CENTRE STAGE: Weightlifter and former Mackay schoolgirl Stephanie Davies competes in the women's 75kg final at the Commonwealth Games.
CENTRE STAGE: Weightlifter and former Mackay schoolgirl Stephanie Davies competes in the women's 75kg final at the Commonwealth Games. Hannah Peters

Games athlete lifts performance to new heights

COMMONWEALTH GAMES: Mustering at Carrara Sports and Leisure Centre before the opening ceremony of the Gold Coast Commonwealth Games, Australian weightlifter and former Mackay schoolgirl Stephanie Davies was blown away by the stadium's size.

Glancing around at empty seats, the former rugby player turned Commonwealth Games athlete, just 14 months after taking up weightlifting, had a moment of realisation.

"I was thinking, 'this is a really cool stadium', but then I walked out and realised... This is my stadium. This is where I'll be competing,” Davies said.

POWERFUL: Weightlifter Stephanie Davies finished fifth in the women's 75kg weightclass on the Gold Coast, after entering the sport just over a year ago.
POWERFUL: Weightlifter Stephanie Davies finished fifth in the women's 75kg weightclass on the Gold Coast, after entering the sport just over a year ago. Contributed

"The (competing) platform is like a little island and there's nowhere to hide... we were there for 45 minutes, and I visualised what I was going to do.”

Almost defying logic, Davies stepped onto her island after what seemed an eternity and owned it, catapulting herself into the Commonwealth's top-five in her 75kg weight class.

"I wanted to get out there... I'd seen my team-mates smashing it, so I just wanted my turn... when the time came, I was in a really good head space and I felt like I was at home on that platform. I put my faith in my coaches and I was just super calm.”

After navigating the snatch, Davies, spurred on by her home crowd, went for broke on her way to lifting a massive 197kg combined.

"The crowd for me was the biggest when I walked out for clean and jerk. I made 110 but missed the 118, it would have been a personal best, but hearing them (the crowd) on the third run was as amazing as I could feel it inside,” she said.

Weightlifter Stephanie Davies at her training base, Holland Performance.
Weightlifter Stephanie Davies at her training base, Holland Performance. AAP Image/ Brenton Edwards

Prior to the Games, Davies had only lifted in four competitions after a go at weightlifting for "a bit of fun” placed her on the unlikeliest of paths to the Gold Coast.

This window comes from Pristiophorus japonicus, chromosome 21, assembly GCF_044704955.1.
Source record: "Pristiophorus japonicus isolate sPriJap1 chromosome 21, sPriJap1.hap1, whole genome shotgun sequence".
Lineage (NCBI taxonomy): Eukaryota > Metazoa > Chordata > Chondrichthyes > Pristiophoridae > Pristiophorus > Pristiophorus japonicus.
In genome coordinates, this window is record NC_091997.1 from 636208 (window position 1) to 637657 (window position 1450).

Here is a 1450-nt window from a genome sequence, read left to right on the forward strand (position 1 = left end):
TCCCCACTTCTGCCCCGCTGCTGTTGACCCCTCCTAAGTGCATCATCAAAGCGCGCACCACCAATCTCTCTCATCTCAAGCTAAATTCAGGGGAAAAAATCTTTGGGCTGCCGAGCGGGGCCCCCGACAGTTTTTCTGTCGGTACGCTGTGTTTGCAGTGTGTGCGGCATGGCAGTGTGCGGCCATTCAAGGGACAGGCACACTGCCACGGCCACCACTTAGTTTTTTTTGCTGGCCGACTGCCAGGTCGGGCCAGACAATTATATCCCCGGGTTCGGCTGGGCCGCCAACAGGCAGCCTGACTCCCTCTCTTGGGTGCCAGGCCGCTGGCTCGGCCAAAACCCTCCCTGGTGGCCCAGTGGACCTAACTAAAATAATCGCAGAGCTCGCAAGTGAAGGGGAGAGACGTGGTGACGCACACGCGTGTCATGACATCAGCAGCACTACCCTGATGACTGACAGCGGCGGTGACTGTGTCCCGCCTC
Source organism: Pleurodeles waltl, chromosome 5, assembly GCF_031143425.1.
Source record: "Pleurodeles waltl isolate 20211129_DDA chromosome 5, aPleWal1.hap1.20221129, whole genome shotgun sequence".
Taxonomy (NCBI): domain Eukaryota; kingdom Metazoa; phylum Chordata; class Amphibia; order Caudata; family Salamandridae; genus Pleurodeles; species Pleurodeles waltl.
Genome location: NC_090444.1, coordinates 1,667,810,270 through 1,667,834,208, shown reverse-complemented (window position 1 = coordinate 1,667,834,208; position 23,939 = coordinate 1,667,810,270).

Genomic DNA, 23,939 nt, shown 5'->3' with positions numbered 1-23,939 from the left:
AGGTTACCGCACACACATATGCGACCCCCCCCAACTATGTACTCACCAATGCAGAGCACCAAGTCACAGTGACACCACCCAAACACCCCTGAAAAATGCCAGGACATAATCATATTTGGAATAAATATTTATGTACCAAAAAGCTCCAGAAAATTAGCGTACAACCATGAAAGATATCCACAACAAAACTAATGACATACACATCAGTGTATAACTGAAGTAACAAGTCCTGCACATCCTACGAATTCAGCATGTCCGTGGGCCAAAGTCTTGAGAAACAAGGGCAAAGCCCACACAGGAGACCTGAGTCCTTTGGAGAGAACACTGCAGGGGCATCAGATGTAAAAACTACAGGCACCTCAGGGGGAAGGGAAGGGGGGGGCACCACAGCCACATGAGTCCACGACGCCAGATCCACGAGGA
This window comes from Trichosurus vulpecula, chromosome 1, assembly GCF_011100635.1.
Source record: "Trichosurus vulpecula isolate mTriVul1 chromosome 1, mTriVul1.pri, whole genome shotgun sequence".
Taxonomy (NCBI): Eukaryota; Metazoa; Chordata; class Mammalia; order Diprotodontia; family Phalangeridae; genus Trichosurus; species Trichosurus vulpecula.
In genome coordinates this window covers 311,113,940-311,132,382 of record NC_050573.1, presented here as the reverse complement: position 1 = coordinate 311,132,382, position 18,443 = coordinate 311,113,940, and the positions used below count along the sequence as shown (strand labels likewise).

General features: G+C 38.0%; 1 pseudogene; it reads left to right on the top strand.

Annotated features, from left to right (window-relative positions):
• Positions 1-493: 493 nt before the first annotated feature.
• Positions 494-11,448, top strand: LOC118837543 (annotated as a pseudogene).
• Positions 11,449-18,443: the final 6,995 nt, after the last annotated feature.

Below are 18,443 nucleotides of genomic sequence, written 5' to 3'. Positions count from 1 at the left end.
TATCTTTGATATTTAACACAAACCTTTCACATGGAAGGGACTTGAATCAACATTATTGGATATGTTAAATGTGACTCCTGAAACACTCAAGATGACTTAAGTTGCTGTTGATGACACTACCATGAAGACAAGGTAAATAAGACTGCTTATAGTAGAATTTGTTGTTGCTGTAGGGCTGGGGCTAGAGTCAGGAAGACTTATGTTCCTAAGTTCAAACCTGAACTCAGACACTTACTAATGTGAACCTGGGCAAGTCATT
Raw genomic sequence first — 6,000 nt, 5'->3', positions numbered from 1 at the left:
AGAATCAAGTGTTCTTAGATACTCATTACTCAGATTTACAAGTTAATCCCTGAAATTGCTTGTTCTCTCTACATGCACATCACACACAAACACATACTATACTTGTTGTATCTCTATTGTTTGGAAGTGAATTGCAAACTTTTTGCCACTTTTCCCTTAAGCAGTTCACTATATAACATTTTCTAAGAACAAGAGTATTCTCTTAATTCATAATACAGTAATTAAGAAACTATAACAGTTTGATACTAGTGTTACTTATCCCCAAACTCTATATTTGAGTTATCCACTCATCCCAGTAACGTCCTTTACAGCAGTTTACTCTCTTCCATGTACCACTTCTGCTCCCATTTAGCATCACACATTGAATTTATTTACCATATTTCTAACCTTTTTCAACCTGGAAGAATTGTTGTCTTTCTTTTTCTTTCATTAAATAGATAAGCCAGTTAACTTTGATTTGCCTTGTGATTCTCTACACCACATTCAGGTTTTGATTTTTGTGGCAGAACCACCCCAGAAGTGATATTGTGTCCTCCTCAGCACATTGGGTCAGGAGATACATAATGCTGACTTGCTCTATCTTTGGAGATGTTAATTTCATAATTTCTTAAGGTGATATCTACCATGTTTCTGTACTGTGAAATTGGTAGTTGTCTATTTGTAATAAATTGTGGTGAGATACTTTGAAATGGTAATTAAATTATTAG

Born in Darwin, before moving to Adelaide via Mackay between 2004-11, Davies never, by her own admission, showed the slightest interest or aptitude for weightlifting.

"The first time I ever did weights was in state under-15s rugby. We were doing circuits and I couldn't even lift an empty barbell above my head,” she said.

"I also did CrossFit for a couple of years, then decided I'd try and get myself to a competitive level of that. I engaged a coach as I was terrible at the snatch, so I worked with him which encouraged me.”

Attending her first organised lift, Davies was simply "doing it for fun”.

"My coach just told me to have a good time... I was just having a play around,” she said.

"But I did a competition three weeks later and after that I got a letter to say I could be in the shadow squad (for Australia) if I improved.

"From when I got the letter I wanted it, but it was a bit of a pie in the sky goal.”

Proving even herself wrong, Davies aimed to gain Australian representation in 2018, but after back-to-back competitions in 2017 including Australian trials in December, she lifted a combined 200kg to secure selection.

While that 200kg lift was a personal best, it was Davies' personal sacrifices and commitment to achieving her goal that weighed on her the heaviest.

"There's not a lot of funding (in weightlifting), and I quit my job leading up to the trials,” she said.

"It had become a reality that I had a good shot (at selection)... there were five of us, but they had more experience, so I knew I needed to put so much in.

"I had to go through a bunch of life stuff to get here... I've been relying on friends and family, and had to sell some household items to get by.”

Also enduring a divorce, it's been the toughest of roads for Davies, but Sunday's result in a field of seasoned athletes was an affirmation of sorts.

"In your mind (sacrifice) is always worth it... every athlete has sacrifice and struggle,” she said.

"You have these tiny windows of opportunity, so I don't think I've ever questioned whether it was worth it.

"I don't want to look back as an old lady and say 'I almost did' and not 'I did it'. I was so emotional at the Games, I just snuck in and I was the dark horse.

"It was that moment of validation, it's been incredible and so much fun and reward for effort.”

Australian weightlifter Stephanie Davies has new found fame.
Australian weightlifter Stephanie Davies has new found fame. Contributed

For achieving what she has in the shortest of times, Davies said the "sky is the limit", even if there is still a bit of adjusting to do in her new life.

"I was walking through Surfers Paradise with family and someone stopped and said, 'you're Steph Davies, I follow you on Instagram', and asked for a selfie... it's crazy to think that I now get stopped for pictures.”

Now she's had a taste, Davies is hungrier than ever to continue her upward trajectory.

"It's been a lot of hard work, but I've had a lot of help along the way,” she said.

"The improvement I've made in 12 weeks to get here has been remarkable, but now I've got my eye on (Tokyo 2020) and the Comm Games after that... I don't want to let the opportunity pass.”



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